Grant Ward: I hate to judge a character so quickly because he does have all season to evolve, but if this is the character the audience is supposed to identify with the most, then AUGH/BARF. I don't care that he has Issues, or that he's the Best Espionage Agent Since Romanov (oh hell no), I think he's an arrogant, insufferable douchebag, and I was pleased as punch when spoilers happened. ) If he's going to continue as the central hero, then I hope he loses his arrogant B.S. really fast.

What I am "meh" about:

There was something about this pilot that felt... kind of mechanical. With other Whedon shows, especially Buffy and the first few seasons of Angel, I had the distinct impression that no one was telling anyone on the staff of the show what to do, that as long as they didn't go completely over the top, they were left alone to construct plot arcs as they liked. But this show has so many factors leading into it, and so many people producing and executive producing. It seemed a bit forced in parts, and even though Clark Gregg had a great time lamp-shading some of those forced bits of plot and/or character make-up, they were still there. I hope this feeling will go away with a few more episodes, but this sort of problem is often the thing that makes me break up with TV shows.
retsuko: (spoilers!)
Thursday!: Videos Games! Awesome Web Comics! A depressing panel that turned out OK! Talking with awesome people! )

Friday!: Defiance! Literary How-To's! Weird Outside Stuff! )

Saturday: We camped out in Room 8 for five hours! But the Adventure Time panel was worth it! Huzzah! )

Sunday!: Loose Ends of all varieties! )

General Thoughts:

~ The fundamentalists were more vocal and more... uhm, personal, this year, for lack of a better word. Last year, they just yelled about Jesus, but this year, their attacks were more Comic Con-specific, like the guy with a megaphone who shouted at all and sundry, "Don't let your souls be enslaved by comics!" (It took some willpower not to shout back, "Too late!") There were counter-protests, of course, and those looked unpleasant to referee. I tried to thank as many of the law enforcement people as I could when they weren't working or concentrating on other things; one of the transit security police officers looked surprised when I did, and confessed that he really wished he could go to the Con himself. (He wanted to meet Stan Lee for real, not just pay for an autograph.) As usual, even in the hoards of people, I never felt unsafe or afraid for my physical well-being once, and I think the SDPD is responsible in a large part for that.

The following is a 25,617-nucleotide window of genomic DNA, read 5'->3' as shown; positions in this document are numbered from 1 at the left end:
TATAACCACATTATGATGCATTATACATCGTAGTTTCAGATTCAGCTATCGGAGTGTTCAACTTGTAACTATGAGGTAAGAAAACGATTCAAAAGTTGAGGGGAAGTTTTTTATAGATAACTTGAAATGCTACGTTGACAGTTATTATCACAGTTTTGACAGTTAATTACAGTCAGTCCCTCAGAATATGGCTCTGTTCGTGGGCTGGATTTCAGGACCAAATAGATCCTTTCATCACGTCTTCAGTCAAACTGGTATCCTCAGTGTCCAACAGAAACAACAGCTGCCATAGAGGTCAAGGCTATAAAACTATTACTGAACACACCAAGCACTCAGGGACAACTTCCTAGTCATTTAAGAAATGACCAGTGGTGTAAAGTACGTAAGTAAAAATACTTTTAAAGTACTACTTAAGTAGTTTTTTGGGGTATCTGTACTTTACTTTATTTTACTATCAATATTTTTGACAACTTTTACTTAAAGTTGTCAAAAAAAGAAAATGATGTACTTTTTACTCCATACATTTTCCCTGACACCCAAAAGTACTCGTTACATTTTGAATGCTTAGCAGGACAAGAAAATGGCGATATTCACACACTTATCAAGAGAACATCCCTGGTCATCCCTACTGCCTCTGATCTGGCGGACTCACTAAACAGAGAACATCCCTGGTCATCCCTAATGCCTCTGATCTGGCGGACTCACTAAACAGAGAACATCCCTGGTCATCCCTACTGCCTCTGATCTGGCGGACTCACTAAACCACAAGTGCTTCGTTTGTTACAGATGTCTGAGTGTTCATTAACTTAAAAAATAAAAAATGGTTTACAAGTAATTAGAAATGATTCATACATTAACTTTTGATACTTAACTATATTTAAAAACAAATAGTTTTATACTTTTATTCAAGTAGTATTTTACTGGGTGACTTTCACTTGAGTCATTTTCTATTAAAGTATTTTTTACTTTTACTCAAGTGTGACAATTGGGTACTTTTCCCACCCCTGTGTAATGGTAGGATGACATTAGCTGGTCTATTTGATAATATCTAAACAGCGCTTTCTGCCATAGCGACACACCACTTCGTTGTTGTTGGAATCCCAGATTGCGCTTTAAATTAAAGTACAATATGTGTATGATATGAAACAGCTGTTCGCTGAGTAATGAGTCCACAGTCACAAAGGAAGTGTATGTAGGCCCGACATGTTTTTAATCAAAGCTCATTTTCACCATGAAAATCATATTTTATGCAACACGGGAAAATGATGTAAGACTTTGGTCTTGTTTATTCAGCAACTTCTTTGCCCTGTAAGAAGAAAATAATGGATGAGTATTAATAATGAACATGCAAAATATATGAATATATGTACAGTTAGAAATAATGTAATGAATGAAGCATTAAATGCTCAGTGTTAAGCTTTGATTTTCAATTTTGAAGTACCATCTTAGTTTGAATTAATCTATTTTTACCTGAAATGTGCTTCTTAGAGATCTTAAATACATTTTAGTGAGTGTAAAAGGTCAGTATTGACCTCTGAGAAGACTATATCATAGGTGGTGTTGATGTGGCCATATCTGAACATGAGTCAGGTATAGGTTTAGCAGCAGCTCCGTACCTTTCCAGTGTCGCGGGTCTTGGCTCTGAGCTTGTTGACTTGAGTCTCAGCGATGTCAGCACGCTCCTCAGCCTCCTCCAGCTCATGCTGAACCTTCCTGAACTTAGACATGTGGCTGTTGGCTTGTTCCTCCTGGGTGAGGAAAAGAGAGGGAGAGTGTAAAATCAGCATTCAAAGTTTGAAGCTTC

~ For some reason, the crash after this Con was especially hard this year. The real world, as much as I love it, doesn't seem quite as interesting for the first few days afterwards, and today was no exception, with mundane chores and problems looming large.

~ There was a lot of zombie stuff--costumes, toys, images, etc.. It was not fun for me. I wish this trend would run its damned course.

~ There were times when the Exhibit Hall didn't seem as crowded as usual, and I couldn't figure out if it was actually truly empty, or I had just gotten really, really good at making my way through the knots of people. It is a lot easier when it's just me, and I tend to stay out of the central scrum of the big companies and their lines, but I could have sworn there were times when there were swathes of empty space, and that's an oddity.

~ The overall theme of this year's Con ended up being something along the lines of, "Crazy Contradictions!" It was personified best in the juxtaposition of the Christian Comic Arts Association booth next to the Killer Zombie Bunnies booth in the Small Press area. Comic Con often leaves me with the aftertaste of sweet and sour. On one hand, there's a pure interest in comics and reading that makes my heart sing, but on the other, there's a crass commercialism that manifests itself in the crazy-long lines for the exclusive toys and vinyl collectibles that makes me alternately groan and grumble. Comic Con is the only place where I can wear my Kate Beaton t-shirt and people not only compliment me on it, but also want one themselves. Comic Con is also the place where my phobia is everywhere, all the time, and I have to make compromises with myself to get past it, but it's also the place where many, many people I admire (both real and fictional) are front and center, and I can draw on their words and examples to give me strength. There's beautiful art, and there's the cheesiest of cheesecake, side by side; in fact, there are Charles Dickens-esque contrasts every two feet or so. It's sublime and ridiculous, and I love almost all of it, even as I realize that what I love is what some other attendees hate. But that's the beauty of multiple fandoms, and when they're all present and not in conflict, it's just completely awesome.

Pictures are here, updated with Saturday stuff. Unfortunately, I forgot my camera on Sunday, so no extra photos. Still, lots of good ones, though. :)
retsuko: (Default)